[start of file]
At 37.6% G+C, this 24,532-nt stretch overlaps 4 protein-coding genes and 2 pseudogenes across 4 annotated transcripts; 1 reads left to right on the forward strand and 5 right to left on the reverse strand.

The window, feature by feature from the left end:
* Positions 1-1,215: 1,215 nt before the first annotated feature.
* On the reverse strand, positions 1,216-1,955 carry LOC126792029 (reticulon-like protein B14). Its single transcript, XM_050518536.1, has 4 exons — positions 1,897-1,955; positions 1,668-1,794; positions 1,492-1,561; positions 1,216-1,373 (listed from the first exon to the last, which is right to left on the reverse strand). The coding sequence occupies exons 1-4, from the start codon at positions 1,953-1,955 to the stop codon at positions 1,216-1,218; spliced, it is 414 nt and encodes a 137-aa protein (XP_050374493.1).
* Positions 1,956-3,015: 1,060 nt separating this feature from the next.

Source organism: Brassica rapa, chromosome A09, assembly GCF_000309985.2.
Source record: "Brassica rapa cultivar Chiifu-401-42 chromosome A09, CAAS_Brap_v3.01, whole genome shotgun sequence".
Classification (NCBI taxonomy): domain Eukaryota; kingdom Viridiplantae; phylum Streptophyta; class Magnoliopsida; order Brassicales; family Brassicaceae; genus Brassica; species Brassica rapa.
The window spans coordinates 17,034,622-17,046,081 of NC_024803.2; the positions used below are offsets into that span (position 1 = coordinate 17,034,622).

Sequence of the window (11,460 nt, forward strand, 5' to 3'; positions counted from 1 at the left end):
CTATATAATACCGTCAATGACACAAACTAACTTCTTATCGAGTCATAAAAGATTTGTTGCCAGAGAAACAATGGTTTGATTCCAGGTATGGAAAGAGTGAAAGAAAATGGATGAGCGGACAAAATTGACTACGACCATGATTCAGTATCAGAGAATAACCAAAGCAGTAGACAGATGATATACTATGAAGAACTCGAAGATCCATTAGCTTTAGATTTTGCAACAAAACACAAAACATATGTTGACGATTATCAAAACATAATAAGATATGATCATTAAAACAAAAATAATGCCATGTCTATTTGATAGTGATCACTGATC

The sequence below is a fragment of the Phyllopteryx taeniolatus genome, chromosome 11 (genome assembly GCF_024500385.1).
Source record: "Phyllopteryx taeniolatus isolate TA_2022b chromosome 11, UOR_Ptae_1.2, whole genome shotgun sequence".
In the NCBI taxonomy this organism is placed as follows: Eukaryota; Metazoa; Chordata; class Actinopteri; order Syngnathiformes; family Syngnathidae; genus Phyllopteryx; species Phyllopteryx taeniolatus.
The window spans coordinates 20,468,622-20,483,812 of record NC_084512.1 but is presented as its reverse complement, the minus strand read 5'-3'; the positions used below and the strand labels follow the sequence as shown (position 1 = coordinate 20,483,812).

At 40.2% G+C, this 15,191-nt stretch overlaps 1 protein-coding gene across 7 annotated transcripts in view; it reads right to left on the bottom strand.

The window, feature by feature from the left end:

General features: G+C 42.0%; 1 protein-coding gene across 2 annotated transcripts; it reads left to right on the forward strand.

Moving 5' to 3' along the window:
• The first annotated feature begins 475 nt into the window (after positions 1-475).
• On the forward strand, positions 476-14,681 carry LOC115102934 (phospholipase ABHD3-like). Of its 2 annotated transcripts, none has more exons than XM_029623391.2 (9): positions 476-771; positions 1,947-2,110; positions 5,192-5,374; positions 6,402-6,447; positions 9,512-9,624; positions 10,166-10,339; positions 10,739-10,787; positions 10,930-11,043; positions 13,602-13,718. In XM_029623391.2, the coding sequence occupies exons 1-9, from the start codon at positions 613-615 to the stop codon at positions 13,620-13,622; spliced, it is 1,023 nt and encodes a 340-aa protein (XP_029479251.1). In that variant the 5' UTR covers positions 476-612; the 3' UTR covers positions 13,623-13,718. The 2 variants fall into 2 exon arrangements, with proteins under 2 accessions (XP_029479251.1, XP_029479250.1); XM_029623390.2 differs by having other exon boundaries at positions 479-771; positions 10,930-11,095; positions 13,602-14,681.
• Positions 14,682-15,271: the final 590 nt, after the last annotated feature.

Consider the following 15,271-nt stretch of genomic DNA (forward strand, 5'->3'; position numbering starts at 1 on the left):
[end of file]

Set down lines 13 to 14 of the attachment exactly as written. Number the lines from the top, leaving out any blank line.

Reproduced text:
Source record: "Phyllopteryx taeniolatus isolate TA_2022b chromosome 11, UOR_Ptae_1.2, whole genome shotgun sequence".
In the NCBI taxonomy this organism is placed as follows: Eukaryota; Metazoa; Chordata; class Actinopteri; order Syngnathiformes; family Syngnathidae; genus Phyllopteryx; species Phyllopteryx taeniolatus.